In another great interview by Jeff Parks, Dorian Taylor mentioned Stewart Brand’s book How Buildings Learn. Dorian brought up the concept of fast and slow shearing layers, explained in Brand’s book. The layers convey how a building is comprised of different layers—from Site to Structure to Skin to Stuff—that change at different rates and operate on different timescales. Taylor mentioned how this concept also relates to different aspects of developing a user experience. (Arguably, the layers may also map roughly to Jesse James Garrett’s ‘Elements of the User Experience’.)
I read Brand’s book a few years ago, and feel there is another concept describes in it that also relates to user experience work: that of Low Road vs. High Road design.
I previously brought this up in a discussion around an A List Apart article a couple years ago. The discussion was related more specifically to web design, but I think it’s also useful to think of it in other contexts.
To start off, it’s something different from the moral connotation of ‘taking the high/low road’. In Brand’s book it speaks to the adaptability of a building. ‘Low Road’ doesn’t mean ‘low quality’ or ‘low standards’, but concerns approaches that allow for changes to be made easily as a building or system adapts to different uses and contexts.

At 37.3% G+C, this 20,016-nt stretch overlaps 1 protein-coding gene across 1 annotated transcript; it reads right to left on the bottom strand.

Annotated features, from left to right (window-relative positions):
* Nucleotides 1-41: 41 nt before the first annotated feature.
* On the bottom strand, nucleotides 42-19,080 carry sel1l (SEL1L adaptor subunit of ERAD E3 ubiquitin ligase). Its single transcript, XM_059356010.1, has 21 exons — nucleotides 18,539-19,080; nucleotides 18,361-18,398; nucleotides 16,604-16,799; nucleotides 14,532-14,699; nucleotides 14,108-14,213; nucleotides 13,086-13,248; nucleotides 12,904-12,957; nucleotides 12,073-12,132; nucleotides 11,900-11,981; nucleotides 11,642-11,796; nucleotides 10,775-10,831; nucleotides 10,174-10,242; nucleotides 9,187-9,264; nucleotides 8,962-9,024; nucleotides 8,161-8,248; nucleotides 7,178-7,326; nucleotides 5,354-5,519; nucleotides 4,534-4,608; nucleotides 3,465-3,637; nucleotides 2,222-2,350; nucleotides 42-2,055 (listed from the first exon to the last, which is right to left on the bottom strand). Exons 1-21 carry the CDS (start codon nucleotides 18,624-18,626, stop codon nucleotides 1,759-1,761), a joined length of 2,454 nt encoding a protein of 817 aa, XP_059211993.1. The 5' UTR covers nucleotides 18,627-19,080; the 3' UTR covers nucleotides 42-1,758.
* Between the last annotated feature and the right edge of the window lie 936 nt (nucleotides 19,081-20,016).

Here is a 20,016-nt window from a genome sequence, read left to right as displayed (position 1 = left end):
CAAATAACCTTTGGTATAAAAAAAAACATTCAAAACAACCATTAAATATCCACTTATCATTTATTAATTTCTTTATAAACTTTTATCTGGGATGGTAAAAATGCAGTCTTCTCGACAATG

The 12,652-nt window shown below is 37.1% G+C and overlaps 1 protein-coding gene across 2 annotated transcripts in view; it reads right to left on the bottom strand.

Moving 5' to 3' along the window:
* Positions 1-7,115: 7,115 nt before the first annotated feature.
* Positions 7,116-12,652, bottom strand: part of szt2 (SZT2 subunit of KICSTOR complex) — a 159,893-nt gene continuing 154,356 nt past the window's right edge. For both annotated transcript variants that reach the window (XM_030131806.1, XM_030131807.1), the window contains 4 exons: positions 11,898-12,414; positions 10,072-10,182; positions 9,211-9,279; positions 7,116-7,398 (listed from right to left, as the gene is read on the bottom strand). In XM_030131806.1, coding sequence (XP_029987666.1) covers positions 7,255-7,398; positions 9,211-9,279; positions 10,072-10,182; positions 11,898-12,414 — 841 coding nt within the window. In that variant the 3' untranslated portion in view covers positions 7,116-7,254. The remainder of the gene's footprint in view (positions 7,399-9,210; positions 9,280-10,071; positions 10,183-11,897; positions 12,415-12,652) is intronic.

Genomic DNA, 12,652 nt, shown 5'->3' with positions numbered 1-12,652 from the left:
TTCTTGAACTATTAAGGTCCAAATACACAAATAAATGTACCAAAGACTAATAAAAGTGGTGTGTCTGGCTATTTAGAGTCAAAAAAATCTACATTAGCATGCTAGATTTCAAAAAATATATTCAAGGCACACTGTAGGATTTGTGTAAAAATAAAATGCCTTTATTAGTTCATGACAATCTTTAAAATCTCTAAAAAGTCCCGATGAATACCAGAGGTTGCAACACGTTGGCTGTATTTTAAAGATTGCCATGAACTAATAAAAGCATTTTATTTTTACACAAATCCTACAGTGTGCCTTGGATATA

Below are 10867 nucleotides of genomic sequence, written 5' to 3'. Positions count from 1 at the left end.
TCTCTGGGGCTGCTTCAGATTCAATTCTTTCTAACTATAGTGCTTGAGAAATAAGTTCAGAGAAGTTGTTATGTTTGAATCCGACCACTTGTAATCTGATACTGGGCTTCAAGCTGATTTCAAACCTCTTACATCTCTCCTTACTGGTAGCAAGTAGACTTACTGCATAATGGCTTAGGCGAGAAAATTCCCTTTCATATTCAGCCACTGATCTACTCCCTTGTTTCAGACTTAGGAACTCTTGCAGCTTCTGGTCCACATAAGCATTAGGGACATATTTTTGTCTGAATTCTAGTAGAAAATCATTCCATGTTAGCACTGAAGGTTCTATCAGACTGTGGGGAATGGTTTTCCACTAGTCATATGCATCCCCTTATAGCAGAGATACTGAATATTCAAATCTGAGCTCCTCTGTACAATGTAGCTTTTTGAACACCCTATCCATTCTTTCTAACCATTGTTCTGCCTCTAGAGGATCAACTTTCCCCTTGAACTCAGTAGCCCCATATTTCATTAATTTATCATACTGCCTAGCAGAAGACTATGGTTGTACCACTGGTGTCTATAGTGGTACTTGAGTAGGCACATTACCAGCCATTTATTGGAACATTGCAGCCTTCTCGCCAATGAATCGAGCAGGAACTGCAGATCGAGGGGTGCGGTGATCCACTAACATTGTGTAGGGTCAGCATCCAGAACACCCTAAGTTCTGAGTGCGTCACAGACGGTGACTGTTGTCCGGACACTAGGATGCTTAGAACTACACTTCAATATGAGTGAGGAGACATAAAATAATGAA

I mentioned in the A List Apart discussion that we may want to aim more for Low Road methods in design. Rather than building up a hard-to-modify ‘grand edifice’ of custom technologies, regulations, and heavy overhead, we can instead build in flexibility and adaptability into a design by using standards-based approaches, modularization, along with a mix of irreverent creativity.
Taking a High Road approach isn’t bad in itself, though. Although High Road design leads to constraints that get in the way of change, it can lead to deeper meaning and appreciation with an experience. But this means a lot of time and commitment is required, often more than owners are willing to invest, to keep a product or experience relevant.
There is a place for both High Road and Low Road in the big picture of experience design, but we should keep aware of which road we are taking and when. To me, if one’s working with High Road approaches, they should be focusing on building permanence and reverence into the culture and vision behind an experience (yet avoid establishing organizational dogma… a sometimes tricky balance). When working more on the side of the experience close to the tangible end product, the easier-to-change Low Road is generally the way to go.